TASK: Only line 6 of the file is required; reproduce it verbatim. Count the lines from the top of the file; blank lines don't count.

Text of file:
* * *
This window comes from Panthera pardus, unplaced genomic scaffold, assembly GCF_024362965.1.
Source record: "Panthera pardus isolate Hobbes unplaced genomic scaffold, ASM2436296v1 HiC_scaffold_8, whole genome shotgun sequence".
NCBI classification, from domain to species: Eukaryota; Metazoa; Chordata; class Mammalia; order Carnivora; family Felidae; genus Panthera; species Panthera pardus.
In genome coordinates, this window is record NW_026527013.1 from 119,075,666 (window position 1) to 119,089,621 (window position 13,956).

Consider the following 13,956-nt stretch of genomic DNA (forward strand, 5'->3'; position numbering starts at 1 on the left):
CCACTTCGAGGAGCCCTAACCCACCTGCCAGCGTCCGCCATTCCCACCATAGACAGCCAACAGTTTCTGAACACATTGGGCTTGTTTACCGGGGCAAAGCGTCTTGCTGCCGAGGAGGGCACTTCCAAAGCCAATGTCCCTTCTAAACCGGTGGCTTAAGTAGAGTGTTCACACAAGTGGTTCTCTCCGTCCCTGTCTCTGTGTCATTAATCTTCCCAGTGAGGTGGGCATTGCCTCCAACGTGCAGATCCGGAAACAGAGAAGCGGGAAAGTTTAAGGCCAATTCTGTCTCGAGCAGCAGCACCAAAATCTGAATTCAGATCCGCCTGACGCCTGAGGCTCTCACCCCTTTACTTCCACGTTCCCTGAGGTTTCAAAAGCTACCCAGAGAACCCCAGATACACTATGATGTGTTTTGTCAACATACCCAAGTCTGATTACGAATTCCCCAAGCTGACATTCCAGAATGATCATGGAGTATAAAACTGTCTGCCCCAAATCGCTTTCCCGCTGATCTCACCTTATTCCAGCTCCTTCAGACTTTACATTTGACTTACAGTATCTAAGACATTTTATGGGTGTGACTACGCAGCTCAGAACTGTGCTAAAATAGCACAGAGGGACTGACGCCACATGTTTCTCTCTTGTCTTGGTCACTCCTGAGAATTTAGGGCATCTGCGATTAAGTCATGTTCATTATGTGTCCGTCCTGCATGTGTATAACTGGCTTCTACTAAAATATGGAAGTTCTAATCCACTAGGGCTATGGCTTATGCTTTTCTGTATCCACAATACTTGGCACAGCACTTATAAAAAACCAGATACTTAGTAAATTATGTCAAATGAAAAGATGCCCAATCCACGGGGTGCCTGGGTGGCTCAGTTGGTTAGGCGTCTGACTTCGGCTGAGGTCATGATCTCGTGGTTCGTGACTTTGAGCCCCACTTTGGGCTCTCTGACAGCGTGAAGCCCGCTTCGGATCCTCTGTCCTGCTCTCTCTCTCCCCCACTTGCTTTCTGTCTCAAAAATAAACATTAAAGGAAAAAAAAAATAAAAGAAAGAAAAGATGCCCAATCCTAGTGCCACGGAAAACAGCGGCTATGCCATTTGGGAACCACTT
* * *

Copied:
CCACTTCGAGGAGCCCTAACCCACCTGCCAGCGTCCGCCATTCCCACCATAGACAGCCAACAGTTTCTGAACACATTGGGCTTGTTTACCGGGGCAAAGCGTCTTGCTGCCGAGGAGGGCACTTCCAAAGCCAATGTCCCTTCTAAACCGGTGGCTTAAGTAGAGTGTTCACACAAGTGGTTCTCTCCGTCCCTGTCTCTGTGTCATTAATCTTCCCAGTGAGGTGGGCATTGCCTCCAACGTGCAGATCCGGAAACAGAGAAGCGGGAAAGTTTAAGGCCAATTCTGTCTCGAGCAGCAGCACCAAAATCTGAATTCAGATCCGCCTGACGCCTGAGGCTCTCACCCCTTTACTTCCACGTTCCCTGAGGTTTCAAAAGCTACCCAGAGAACCCCAGATACACTATGATGTGTTTTGTCAACATACCCAAGTCTGATTACGAATTCCCCAAGCTGACATTCCAGAATGATCATGGAGTATAAAACTGTCTGCCCCAAATCGCTTTCCCGCTGATCTCACCTTATTCCAGCTCCTTCAGACTTTACATTTGACTTACAGTATCTAAGACATTTTATGGGTGTGACTACGCAGCTCAGAACTGTGCTAAAATAGCACAGAGGGACTGACGCCACATGTTTCTCTCTTGTCTTGGTCACTCCTGAGAATTTAGGGCATCTGCGATTAAGTCATGTTCATTATGTGTCCGTCCTGCATGTGTATAACTGGCTTCTACTAAAATATGGAAGTTCTAATCCACTAGGGCTATGGCTTATGCTTTTCTGTATCCACAATACTTGGCACAGCACTTATAAAAAACCAGATACTTAGTAAATTATGTCAAATGAAAAGATGCCCAATCCACGGGGTGCCTGGGTGGCTCAGTTGGTTAGGCGTCTGACTTCGGCTGAGGTCATGATCTCGTGGTTCGTGACTTTGAGCCCCACTTTGGGCTCTCTGACAGCGTGAAGCCCGCTTCGGATCCTCTGTCCTGCTCTCTCTCTCCCCCACTTGCTTTCTGTCTCAAAAATAAACATTAAAGGAAAAAAAAAATAAAAGAAAGAAAAGATGCCCAATCCTAGTGCCACGGAAAACAGCGGCTATGCCATTTGGGAACCACTT